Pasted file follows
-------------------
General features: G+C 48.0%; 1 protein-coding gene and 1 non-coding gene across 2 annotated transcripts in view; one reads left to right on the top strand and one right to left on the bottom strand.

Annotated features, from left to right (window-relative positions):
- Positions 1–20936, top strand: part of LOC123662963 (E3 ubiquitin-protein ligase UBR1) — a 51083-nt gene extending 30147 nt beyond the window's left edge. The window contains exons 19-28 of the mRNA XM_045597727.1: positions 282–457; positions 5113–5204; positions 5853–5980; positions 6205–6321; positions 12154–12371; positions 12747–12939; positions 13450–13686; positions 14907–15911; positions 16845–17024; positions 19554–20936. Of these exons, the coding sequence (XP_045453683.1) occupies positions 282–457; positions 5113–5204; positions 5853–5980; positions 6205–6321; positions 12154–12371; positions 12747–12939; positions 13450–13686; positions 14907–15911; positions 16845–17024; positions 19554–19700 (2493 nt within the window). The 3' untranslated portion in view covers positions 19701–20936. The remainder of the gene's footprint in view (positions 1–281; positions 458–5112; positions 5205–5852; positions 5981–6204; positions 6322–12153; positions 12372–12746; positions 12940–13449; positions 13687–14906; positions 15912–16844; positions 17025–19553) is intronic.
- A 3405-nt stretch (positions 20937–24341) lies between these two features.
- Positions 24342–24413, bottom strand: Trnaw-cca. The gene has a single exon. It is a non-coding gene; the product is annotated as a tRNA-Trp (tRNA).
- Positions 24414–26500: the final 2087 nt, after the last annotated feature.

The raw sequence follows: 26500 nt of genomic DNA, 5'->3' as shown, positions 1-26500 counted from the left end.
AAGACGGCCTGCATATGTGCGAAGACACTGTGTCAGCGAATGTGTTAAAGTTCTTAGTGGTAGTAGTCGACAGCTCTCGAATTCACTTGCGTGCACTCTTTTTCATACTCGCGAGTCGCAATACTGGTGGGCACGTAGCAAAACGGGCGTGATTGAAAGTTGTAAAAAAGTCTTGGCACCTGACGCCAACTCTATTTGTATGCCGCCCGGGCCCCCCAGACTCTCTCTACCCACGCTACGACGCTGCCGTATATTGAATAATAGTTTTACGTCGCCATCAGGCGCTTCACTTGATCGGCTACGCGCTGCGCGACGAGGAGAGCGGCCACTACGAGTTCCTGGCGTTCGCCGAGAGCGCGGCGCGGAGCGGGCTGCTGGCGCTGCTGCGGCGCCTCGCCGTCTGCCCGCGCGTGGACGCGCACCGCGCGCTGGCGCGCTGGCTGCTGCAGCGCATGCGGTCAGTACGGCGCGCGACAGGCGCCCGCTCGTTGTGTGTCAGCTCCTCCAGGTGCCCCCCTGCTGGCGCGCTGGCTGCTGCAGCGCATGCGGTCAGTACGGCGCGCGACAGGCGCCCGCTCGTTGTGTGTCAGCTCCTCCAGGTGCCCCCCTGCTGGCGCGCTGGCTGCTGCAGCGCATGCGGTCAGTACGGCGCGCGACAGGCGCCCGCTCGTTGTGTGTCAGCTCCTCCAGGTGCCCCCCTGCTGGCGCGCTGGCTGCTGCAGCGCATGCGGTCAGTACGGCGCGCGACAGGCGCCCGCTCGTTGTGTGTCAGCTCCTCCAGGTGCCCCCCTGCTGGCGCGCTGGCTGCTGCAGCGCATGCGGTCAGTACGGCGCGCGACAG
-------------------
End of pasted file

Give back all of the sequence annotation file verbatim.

General features: G+C 48.0%; 1 protein-coding gene and 1 non-coding gene across 2 annotated transcripts in view; one reads left to right on the top strand and one right to left on the bottom strand.

Annotated features, from left to right (window-relative positions):
- Positions 1–20936, top strand: part of LOC123662963 (E3 ubiquitin-protein ligase UBR1) — a 51083-nt gene extending 30147 nt beyond the window's left edge. The window contains exons 19-28 of the mRNA XM_045597727.1: positions 282–457; positions 5113–5204; positions 5853–5980; positions 6205–6321; positions 12154–12371; positions 12747–12939; positions 13450–13686; positions 14907–15911; positions 16845–17024; positions 19554–20936. Of these exons, the coding sequence (XP_045453683.1) occupies positions 282–457; positions 5113–5204; positions 5853–5980; positions 6205–6321; positions 12154–12371; positions 12747–12939; positions 13450–13686; positions 14907–15911; positions 16845–17024; positions 19554–19700 (2493 nt within the window). The 3' untranslated portion in view covers positions 19701–20936. The remainder of the gene's footprint in view (positions 1–281; positions 458–5112; positions 5205–5852; positions 5981–6204; positions 6322–12153; positions 12372–12746; positions 12940–13449; positions 13687–14906; positions 15912–16844; positions 17025–19553) is intronic.
- A 3405-nt stretch (positions 20937–24341) lies between these two features.
- Positions 24342–24413, bottom strand: Trnaw-cca. The gene has a single exon. It is a non-coding gene; the product is annotated as a tRNA-Trp (tRNA).
- Positions 24414–26500: the final 2087 nt, after the last annotated feature.

The raw sequence follows: 26500 nt of genomic DNA, 5'->3' as shown, positions 1-26500 counted from the left end.
AAGACGGCCTGCATATGTGCGAAGACACTGTGTCAGCGAATGTGTTAAAGTTCTTAGTGGTAGTAGTCGACAGCTCTCGAATTCACTTGCGTGCACTCTTTTTCATACTCGCGAGTCGCAATACTGGTGGGCACGTAGCAAAACGGGCGTGATTGAAAGTTGTAAAAAAGTCTTGGCACCTGACGCCAACTCTATTTGTATGCCGCCCGGGCCCCCCAGACTCTCTCTACCCACGCTACGACGCTGCCGTATATTGAATAATAGTTTTACGTCGCCATCAGGCGCTTCACTTGATCGGCTACGCGCTGCGCGACGAGGAGAGCGGCCACTACGAGTTCCTGGCGTTCGCCGAGAGCGCGGCGCGGAGCGGGCTGCTGGCGCTGCTGCGGCGCCTCGCCGTCTGCCCGCGCGTGGACGCGCACCGCGCGCTGGCGCGCTGGCTGCTGCAGCGCATGCGGTCAGTACGGCGCGCGACAGGCGCCCGCTCGTTGTGTGTCAGCTCCTCCAGGTGCCCCCCTGCTGGCGCGCTGGCTGCTGCAGCGCATGCGGTCAGTACGGCGCGCGACAGGCGCCCGCTCGTTGTGTGTCAGCTCCTCCAGGTGCCCCCCTGCTGGCGCGCTGGCTGCTGCAGCGCATGCGGTCAGTACGGCGCGCGACAGGCGCCCGCTCGTTGTGTGTCAGCTCCTCCAGGTGCCCCCCTGCTGGCGCGCTGGCTGCTGCAGCGCATGCGGTCAGTACGGCGCGCGACAGGCGCCCGCTCGTTGTGTGTCAGCTCCTCCAGGTGCCCCCCTGCTGGCGCGCTGGCTGCTGCAGCGCATGCGGTCAGTACGGCGCGCGACAG